Slackenfreude — the joy in knowing that as a Slack group grows, the likelihood of a new member searching their name and finding they’ve been slagged on in earlier conversations reaches 99.9%
There’s increasing punditry consensus that “small group” products will be one of the beneficiaries of the backlash to public, scale social media. There’s a design constraint in these products that I’m curious about how people would approach: how does a participant make decisions around “appropriateness” of topics/comments (and privacy) if the group composition isn’t static? That’s to say, imagine you’re added to a 10-person group to chat about startups. And then you slag on a particular company in a way that you might not do publicly, but then as the group grows to 100 people in size, someone from that company joins and is pissed off at you?
Some product attributes that one would take into play to determine how they use these “smaller, private groups:”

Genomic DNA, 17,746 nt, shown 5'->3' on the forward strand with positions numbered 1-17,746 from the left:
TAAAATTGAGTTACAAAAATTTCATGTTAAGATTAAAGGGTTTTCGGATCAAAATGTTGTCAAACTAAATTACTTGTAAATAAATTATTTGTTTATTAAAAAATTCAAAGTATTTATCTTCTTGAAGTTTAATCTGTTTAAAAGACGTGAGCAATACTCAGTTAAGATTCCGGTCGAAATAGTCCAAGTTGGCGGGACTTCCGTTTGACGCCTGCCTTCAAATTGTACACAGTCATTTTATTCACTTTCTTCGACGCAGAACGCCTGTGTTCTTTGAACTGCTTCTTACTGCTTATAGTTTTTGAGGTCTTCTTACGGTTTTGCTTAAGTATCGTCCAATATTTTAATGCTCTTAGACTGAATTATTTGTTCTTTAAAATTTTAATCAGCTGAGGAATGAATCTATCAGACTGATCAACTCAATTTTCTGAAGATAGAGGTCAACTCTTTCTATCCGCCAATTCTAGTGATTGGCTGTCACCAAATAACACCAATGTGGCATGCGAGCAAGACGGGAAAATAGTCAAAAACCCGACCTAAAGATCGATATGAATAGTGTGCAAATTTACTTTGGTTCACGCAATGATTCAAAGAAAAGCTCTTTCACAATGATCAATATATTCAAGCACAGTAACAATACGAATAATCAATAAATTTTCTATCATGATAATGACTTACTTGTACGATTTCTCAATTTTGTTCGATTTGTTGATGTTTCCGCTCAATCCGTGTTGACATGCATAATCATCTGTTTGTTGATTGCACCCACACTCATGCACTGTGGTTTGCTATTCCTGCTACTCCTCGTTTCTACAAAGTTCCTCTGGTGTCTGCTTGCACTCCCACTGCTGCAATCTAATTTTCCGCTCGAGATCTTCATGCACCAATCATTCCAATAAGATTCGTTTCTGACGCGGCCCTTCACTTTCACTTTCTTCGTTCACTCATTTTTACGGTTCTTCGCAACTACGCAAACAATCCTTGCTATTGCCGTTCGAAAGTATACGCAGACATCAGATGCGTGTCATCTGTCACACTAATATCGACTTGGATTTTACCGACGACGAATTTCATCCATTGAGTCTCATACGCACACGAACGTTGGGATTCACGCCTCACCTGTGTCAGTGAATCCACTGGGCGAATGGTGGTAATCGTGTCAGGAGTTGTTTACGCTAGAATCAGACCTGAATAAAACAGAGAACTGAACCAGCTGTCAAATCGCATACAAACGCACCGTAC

- Group composition and process for adding new members — is it static from point of creation, or can it change, and how?
- Default visibility/relationships of any two members in the group — does every group member automatically have the same system-specified relationship with each other or do bidirectional relationships need to be approved
- Discoverability, persistence of content — is old content available for new members, visible to all members?
“Solving” for this can escalate quickly into complexity that no group wants to deal with so my guess is that different spaces will have consistent, easy to understand rulesets and that users will manage their voices in these spaces accordingly.
For example, there can be products that with persistent, fully visible content to all in the group, but where no new group members can be added after initial creation. Or spaces where, as a new member, you can never see archives, only the content created from the moment you join (these systems would also need to “announce” new members in some way).
Basically I’m interested in how different designers have thought through this issue across different enterprise, consumer products.